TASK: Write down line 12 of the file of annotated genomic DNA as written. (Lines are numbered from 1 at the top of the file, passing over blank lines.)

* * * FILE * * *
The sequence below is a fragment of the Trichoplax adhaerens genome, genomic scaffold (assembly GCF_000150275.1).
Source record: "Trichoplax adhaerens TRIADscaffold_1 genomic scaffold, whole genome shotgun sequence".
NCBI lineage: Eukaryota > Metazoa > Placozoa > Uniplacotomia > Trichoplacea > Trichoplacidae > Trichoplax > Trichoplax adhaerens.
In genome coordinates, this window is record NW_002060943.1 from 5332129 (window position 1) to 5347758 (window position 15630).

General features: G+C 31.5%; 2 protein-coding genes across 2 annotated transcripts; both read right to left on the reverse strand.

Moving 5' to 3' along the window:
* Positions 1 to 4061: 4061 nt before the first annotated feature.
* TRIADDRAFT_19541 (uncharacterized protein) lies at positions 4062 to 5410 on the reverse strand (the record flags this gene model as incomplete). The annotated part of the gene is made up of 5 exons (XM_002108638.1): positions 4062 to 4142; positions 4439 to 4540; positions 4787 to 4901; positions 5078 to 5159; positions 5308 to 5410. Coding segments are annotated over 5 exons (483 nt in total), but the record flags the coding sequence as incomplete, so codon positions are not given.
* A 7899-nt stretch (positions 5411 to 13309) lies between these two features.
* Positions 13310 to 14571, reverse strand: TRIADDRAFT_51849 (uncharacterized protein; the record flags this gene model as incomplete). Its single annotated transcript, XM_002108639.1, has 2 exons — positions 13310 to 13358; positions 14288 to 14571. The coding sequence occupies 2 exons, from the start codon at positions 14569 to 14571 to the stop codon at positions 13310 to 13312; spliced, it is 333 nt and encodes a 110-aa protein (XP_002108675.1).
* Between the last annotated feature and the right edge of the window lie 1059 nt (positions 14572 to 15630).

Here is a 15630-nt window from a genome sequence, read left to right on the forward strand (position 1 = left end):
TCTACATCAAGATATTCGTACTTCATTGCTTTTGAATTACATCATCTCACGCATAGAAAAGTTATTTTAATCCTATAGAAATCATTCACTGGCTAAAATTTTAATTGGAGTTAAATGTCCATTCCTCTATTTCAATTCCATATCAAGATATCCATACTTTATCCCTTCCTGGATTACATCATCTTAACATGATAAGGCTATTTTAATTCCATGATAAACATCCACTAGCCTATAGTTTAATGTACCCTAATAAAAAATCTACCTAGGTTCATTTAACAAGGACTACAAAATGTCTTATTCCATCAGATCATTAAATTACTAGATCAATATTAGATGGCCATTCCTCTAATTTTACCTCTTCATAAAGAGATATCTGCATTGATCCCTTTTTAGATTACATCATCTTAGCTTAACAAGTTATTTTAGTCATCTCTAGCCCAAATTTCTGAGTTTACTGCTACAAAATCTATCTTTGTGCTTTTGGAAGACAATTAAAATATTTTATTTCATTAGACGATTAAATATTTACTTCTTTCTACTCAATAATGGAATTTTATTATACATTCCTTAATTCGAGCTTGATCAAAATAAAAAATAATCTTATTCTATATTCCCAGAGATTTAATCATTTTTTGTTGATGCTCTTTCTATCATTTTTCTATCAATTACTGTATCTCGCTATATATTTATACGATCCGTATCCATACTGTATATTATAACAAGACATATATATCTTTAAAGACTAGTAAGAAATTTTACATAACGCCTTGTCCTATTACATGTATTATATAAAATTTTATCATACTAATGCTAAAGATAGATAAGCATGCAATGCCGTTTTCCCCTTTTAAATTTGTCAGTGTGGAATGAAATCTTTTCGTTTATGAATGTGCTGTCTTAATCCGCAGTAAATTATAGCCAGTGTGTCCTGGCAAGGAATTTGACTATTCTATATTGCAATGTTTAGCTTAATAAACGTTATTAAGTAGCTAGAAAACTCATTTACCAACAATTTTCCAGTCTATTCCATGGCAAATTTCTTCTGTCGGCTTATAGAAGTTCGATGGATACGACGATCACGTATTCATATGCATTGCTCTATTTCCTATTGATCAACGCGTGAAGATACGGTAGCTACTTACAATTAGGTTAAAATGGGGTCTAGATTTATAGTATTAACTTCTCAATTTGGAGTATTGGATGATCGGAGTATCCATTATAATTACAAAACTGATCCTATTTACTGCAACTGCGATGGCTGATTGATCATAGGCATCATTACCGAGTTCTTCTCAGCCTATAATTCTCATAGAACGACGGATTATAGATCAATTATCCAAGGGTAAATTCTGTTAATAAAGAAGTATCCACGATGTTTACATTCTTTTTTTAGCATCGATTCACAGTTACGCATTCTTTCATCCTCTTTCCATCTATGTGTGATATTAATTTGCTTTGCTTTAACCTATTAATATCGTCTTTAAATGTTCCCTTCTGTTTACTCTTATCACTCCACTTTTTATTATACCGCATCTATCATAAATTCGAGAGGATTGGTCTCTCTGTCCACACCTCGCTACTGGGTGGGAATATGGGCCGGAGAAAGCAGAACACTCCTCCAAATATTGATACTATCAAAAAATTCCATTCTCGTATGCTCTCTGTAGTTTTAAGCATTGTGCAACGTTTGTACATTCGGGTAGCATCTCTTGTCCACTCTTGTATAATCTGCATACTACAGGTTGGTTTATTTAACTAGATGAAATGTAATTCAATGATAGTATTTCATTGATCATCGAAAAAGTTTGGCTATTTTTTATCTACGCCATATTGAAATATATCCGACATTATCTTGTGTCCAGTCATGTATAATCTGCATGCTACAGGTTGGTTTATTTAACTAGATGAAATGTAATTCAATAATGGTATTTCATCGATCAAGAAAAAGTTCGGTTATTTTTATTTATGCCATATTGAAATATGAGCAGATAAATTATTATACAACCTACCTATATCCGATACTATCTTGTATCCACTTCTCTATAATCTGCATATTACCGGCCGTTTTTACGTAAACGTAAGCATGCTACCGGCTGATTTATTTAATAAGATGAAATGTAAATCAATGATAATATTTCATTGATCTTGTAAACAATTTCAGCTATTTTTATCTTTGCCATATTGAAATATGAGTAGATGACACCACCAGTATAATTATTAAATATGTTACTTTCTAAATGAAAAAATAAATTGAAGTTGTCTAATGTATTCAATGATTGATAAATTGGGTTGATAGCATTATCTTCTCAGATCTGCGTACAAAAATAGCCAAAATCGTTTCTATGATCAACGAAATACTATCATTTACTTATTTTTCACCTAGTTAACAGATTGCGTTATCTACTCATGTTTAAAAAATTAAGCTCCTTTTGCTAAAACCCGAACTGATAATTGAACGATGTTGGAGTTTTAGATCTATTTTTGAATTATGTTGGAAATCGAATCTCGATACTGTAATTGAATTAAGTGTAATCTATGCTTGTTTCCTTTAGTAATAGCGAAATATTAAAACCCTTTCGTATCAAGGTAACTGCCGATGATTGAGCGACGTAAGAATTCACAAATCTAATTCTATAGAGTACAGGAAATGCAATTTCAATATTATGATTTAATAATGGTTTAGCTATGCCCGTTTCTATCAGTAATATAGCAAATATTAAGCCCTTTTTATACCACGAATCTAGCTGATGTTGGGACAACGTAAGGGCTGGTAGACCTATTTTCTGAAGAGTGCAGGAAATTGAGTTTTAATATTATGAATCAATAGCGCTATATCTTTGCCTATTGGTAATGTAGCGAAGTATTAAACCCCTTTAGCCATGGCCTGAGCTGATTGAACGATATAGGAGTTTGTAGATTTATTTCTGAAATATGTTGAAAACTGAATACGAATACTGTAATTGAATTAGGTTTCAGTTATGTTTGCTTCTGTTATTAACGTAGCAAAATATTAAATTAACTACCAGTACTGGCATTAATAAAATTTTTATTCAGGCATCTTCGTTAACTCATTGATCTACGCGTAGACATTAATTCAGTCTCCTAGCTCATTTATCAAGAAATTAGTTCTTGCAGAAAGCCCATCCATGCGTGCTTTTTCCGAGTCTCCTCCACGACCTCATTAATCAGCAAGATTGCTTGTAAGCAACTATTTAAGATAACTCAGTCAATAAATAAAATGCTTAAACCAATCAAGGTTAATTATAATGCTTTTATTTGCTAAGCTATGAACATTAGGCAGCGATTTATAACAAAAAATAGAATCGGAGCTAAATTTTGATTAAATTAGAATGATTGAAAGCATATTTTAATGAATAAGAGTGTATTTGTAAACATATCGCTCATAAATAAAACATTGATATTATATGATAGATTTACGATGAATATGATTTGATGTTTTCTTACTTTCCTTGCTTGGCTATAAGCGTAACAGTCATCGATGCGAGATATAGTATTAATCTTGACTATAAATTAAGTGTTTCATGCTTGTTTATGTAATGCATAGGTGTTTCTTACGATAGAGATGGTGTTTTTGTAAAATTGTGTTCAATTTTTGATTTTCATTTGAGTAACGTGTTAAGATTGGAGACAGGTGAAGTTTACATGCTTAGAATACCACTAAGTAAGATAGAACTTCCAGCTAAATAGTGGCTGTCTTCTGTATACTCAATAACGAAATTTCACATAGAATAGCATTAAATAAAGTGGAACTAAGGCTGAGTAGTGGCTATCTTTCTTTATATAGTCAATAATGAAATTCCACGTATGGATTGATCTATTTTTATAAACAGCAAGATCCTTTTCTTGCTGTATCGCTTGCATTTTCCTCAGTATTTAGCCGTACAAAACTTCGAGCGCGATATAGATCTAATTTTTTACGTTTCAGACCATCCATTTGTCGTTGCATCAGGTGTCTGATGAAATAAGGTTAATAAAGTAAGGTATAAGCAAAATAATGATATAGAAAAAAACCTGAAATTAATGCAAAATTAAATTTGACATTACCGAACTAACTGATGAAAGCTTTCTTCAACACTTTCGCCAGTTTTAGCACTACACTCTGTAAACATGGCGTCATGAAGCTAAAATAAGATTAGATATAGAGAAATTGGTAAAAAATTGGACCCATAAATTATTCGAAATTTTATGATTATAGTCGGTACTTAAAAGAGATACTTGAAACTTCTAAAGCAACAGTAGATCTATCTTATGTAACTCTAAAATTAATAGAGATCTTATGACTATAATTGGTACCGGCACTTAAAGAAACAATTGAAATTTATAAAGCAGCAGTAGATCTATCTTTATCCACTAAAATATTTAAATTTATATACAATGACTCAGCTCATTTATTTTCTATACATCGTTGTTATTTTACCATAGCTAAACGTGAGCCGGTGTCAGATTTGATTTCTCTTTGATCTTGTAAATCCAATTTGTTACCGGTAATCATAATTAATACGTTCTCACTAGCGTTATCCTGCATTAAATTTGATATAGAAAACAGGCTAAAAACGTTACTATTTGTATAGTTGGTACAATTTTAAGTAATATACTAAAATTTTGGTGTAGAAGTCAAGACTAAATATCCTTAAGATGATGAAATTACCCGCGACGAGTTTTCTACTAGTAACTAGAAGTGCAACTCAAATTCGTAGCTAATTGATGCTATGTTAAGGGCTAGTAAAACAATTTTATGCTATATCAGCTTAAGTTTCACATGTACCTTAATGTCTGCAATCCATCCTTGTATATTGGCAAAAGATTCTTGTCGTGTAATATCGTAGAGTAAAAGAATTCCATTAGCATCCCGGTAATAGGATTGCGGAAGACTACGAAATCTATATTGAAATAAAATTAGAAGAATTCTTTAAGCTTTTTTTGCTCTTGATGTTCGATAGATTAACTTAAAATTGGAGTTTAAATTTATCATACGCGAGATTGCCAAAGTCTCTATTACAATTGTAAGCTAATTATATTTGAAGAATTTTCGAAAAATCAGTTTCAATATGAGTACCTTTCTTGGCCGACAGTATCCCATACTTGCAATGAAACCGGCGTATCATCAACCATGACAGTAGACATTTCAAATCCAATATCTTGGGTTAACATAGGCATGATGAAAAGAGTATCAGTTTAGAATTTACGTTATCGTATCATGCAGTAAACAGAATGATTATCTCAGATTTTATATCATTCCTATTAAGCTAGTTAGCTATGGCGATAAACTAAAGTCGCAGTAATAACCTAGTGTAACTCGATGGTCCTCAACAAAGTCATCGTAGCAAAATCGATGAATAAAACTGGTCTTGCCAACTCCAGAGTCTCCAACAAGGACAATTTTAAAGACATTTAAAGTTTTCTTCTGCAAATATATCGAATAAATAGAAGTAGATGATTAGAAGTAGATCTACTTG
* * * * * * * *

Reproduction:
Here is a 15630-nt window from a genome sequence, read left to right on the forward strand (position 1 = left end):